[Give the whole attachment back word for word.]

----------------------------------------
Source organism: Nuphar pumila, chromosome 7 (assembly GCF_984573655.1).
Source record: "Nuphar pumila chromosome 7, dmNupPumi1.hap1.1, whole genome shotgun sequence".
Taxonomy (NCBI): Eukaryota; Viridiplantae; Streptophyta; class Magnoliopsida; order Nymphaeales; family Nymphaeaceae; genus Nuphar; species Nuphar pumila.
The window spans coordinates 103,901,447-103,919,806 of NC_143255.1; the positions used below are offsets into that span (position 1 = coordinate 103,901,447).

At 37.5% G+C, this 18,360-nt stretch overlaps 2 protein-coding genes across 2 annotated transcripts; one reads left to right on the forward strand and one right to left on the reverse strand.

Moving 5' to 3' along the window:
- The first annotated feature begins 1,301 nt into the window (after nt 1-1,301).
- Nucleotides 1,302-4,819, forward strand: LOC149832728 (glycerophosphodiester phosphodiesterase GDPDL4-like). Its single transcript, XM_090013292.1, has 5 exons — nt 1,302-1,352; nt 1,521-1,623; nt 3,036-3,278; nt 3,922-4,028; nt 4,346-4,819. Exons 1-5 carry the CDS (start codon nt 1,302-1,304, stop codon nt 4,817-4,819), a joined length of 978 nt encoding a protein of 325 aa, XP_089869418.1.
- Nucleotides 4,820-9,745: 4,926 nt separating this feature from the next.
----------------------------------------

Source organism: Nuphar pumila, chromosome 7 (assembly GCF_984573655.1).
Source record: "Nuphar pumila chromosome 7, dmNupPumi1.hap1.1, whole genome shotgun sequence".
Taxonomy (NCBI): Eukaryota; Viridiplantae; Streptophyta; class Magnoliopsida; order Nymphaeales; family Nymphaeaceae; genus Nuphar; species Nuphar pumila.
The window spans coordinates 103,901,447-103,919,806 of NC_143255.1; the positions used below are offsets into that span (position 1 = coordinate 103,901,447).

At 37.5% G+C, this 18,360-nt stretch overlaps 2 protein-coding genes across 2 annotated transcripts; one reads left to right on the forward strand and one right to left on the reverse strand.

Moving 5' to 3' along the window:
- The first annotated feature begins 1,301 nt into the window (after nt 1-1,301).
- Nucleotides 1,302-4,819, forward strand: LOC149832728 (glycerophosphodiester phosphodiesterase GDPDL4-like). Its single transcript, XM_090013292.1, has 5 exons — nt 1,302-1,352; nt 1,521-1,623; nt 3,036-3,278; nt 3,922-4,028; nt 4,346-4,819. Exons 1-5 carry the CDS (start codon nt 1,302-1,304, stop codon nt 4,817-4,819), a joined length of 978 nt encoding a protein of 325 aa, XP_089869418.1.
- Nucleotides 4,820-9,745: 4,926 nt separating this feature from the next.